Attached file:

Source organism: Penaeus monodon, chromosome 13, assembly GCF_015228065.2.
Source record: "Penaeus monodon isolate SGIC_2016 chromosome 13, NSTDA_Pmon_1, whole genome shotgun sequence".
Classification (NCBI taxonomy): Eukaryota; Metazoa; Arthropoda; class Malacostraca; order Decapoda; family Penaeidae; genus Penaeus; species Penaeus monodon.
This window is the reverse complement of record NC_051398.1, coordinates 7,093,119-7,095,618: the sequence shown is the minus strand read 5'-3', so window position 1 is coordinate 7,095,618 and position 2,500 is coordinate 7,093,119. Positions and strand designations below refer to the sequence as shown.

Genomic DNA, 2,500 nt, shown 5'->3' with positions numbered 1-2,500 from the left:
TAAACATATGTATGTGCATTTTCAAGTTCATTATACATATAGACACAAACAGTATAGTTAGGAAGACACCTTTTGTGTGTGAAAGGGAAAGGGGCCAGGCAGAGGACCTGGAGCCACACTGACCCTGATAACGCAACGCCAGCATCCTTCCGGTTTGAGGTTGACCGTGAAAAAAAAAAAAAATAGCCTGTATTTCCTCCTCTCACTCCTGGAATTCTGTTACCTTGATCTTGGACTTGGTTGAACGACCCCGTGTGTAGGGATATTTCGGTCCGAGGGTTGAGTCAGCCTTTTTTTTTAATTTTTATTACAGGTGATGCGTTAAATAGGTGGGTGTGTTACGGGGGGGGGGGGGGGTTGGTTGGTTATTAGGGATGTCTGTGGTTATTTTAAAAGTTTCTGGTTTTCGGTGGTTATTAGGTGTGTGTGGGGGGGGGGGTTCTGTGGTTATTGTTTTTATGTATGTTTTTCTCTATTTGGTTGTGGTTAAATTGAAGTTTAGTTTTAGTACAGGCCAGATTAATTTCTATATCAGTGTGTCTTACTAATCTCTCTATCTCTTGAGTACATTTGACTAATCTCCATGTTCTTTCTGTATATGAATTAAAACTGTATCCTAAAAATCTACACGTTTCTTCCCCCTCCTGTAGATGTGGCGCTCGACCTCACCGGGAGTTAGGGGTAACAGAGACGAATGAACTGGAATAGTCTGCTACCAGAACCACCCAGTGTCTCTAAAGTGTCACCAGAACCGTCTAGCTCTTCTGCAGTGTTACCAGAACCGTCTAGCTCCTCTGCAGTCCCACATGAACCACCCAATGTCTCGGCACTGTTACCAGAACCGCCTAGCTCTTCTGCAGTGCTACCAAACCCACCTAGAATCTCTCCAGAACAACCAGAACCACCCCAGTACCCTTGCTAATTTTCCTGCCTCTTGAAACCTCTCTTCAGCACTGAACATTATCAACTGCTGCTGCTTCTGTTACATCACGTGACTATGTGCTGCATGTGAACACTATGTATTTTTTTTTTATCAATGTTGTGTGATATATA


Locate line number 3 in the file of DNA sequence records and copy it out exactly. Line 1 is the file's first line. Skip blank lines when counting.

Classification (NCBI taxonomy): Eukaryota; Metazoa; Arthropoda; class Malacostraca; order Decapoda; family Penaeidae; genus Penaeus; species Penaeus monodon.